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Question has been rewritten to more accurately reflect the specific information needed, as opposed to the original generalized question.

I've been asked by a good non-techie friend for a laptop brand recommendation. The one question that I cannot answer for her by simply reviewing posted statistics and laptop reviews is which brand has the lowest fail rate. This is also one of the most important questions when buying laptop long term. I can read all the reviews I want, but that won't get me empirical data which brand is actually most likely to last her for a while or least likely to break on her.

All else being equal, which brands have the lowest fail rates? Is there an empirical data to back this up?

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closed as not constructive by Arjan, ChrisF, sblair, Mehper C. Palavuzlar, nhinkle Dec 3 '10 at 0:23

As it currently stands, this question is not a good fit for our Q&A format. We expect answers to be supported by facts, references, or expertise, but this question will likely solicit debate, arguments, polling, or extended discussion. If you feel that this question can be improved and possibly reopened, visit the help center for guidance.If this question can be reworded to fit the rules in the help center, please edit the question.

    
Can someone CW this? I can't seem to. –  Daniel Bingham Dec 2 '10 at 20:42
    
Lenovo is indeed top-tier, but a ThinkPad is probably more expensive than your friend is looking for (steer clear of the IdeaPad series, they are designed to be cheap). Maybe you could add some more detail about expected use patterns and size wanted, etc. (Of course, this question is probably going to get closed as off-topic.) –  Shinrai Dec 2 '10 at 20:43
    
@Shinrai Curious, I can point to a dozen questions with the exact same structure, if slightly different topics. What makes this one different? –  Daniel Bingham Dec 2 '10 at 20:50
    
@Daniel, the fact that other questions have gone unnoticed doesn't imply that this fits the FAQ. I voted to close as subjective (which your request for CW seems to indicate too?), but I think it's also off-topic for it's a buying recommendation. (As for making it CW: that's an automatic or moderator's job since October 14th.) –  Arjan Dec 2 '10 at 22:00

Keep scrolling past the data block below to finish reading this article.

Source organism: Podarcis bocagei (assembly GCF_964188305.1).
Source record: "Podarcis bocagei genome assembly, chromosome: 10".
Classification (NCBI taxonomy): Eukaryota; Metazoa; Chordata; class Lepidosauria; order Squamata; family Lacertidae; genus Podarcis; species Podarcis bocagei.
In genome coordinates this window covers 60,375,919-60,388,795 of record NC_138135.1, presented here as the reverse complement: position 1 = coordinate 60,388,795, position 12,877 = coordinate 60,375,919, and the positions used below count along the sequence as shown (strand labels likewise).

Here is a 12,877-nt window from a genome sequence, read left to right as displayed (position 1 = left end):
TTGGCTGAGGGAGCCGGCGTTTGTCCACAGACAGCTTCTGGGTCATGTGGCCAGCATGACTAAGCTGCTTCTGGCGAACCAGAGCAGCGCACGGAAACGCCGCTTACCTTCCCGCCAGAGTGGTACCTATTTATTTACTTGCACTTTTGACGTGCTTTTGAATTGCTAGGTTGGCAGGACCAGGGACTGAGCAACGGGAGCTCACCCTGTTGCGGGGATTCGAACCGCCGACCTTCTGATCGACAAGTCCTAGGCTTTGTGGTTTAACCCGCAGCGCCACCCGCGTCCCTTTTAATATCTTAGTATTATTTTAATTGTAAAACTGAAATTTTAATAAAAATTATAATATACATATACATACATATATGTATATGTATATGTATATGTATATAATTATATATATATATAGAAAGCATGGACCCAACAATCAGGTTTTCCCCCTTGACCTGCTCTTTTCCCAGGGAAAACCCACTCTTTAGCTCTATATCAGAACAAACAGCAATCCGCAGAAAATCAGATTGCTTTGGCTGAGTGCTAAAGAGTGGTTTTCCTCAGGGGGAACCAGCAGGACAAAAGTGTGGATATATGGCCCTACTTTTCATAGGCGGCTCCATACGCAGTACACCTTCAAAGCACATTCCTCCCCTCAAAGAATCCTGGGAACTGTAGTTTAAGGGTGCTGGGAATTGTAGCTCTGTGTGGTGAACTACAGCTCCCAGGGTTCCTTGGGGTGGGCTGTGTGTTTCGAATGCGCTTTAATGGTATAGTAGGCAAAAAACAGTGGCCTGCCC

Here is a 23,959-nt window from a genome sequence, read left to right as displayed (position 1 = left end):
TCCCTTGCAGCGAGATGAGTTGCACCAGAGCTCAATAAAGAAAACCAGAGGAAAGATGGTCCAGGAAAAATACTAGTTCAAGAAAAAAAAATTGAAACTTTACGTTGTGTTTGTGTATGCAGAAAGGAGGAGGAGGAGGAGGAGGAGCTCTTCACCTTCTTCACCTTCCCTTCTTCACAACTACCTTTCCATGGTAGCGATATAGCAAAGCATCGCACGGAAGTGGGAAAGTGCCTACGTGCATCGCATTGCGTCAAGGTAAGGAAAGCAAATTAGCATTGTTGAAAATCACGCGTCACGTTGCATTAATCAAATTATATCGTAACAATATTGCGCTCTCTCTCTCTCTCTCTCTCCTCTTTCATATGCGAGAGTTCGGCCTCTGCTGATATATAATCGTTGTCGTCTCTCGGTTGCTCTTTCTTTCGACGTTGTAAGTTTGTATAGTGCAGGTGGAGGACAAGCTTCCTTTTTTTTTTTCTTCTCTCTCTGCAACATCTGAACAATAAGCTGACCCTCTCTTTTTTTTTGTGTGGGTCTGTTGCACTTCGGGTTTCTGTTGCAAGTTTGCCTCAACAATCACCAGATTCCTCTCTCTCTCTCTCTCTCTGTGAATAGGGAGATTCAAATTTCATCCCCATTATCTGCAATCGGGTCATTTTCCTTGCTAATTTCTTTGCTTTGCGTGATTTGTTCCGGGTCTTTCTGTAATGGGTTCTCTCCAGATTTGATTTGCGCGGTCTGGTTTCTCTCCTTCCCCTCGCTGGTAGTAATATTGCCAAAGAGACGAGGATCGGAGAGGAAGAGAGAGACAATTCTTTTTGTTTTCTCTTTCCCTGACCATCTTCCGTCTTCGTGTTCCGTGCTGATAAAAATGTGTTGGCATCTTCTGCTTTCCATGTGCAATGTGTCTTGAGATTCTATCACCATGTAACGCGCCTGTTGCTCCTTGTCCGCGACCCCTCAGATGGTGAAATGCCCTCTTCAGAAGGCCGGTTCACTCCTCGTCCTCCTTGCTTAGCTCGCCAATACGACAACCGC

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See also How do comment replies work? –  Arjan Dec 3 '10 at 17:45
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3 Answers 3

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This question probably isn't right for su, but I can suggest you take a look at this anyway.

http://www.brighthub.com/computing/hardware/articles/70899.aspx?image=75982

I recall seeing it on the online news a few years back. It might have changed a bit but it's interesting reading. I can't say who produced it or how accurate it is now. I'm going to let you make your own mind up and I'm not going to tell you what to buy.

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I did some searches and found a number of similar questions before I posted. I meant to CW and then forgot to on posting, now I can't seem to when I edit. –  Daniel Bingham Dec 2 '10 at 20:43
    
Also, that article is excellent :) –  Daniel Bingham Dec 2 '10 at 21:22
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Working in IT I can tell you the ones that give me the most trouble: Toshiba!

Brands we don't have much trouble with and/or have real easy support to work with: HP Dell Asus

Now on to what I have. I use a sager laptop. I don't know anyone else who has this brand but I was extremely pleased with the device I got, it's 2 years old and I use it constantly and it has never had a single issue. In addition, I got a superb deal.

http://www.sagernotebook.com/

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I prefer Dell. Their Laptops are slightly more pricey but I think the all round package more than makes up for the slight increase in price. The support has always been top notch for me once you get to know the script they go off when you hit first line support you can pretty much bypass them in seconds and speak to someone who usually Really knows what they're on about.
Laptops I'd avoid - Lenovo. I will never buy one of their machines again. I bought 9 last year for some on site students and have had to replace 4 Motherboards and a screen already.

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If you're going to downvote at least leave a reason. Not quite sure how you can downvote an opinion? –  Joe Taylor Dec 3 '10 at 9:18
    
The downvote wasn't mine, but answering subjective questions opens up for downvotes that simply mean "I disagree". (And I also disagree: I've very BAD experiences with Dell machines, up to exploding capacitors on the main board. But I never used a Dell laptop.) –  Arjan Dec 3 '10 at 10:49
    
@Arjan - Wouldn;t have been an Optiplex GX270 would it? I've replaced literally 100's of motherboards in them. It was a faulty batch of capacitors from a supplier in China (or so I was told), Dell provided unlimited length support on the issue. I take your point though. Just wish people would stand by their downvote with a comment. –  Joe Taylor Dec 3 '10 at 11:38
    
I don't know the type any more, but Dell provided unlimited length support on the issue was not true in this case. (Maybe a different type, or I was not taken seriously.) Another fine issue: sudden reboots on 3 different machines at work, when running specific HTTP requests on localhost. And pre-installed software that disabled something very basic in Windows -- don't recall what exactly, but it messed with something weird like being unable to save as PNG, or caused hibernating to not work, ...? Well, not a fan... –  Arjan Dec 3 '10 at 11:56
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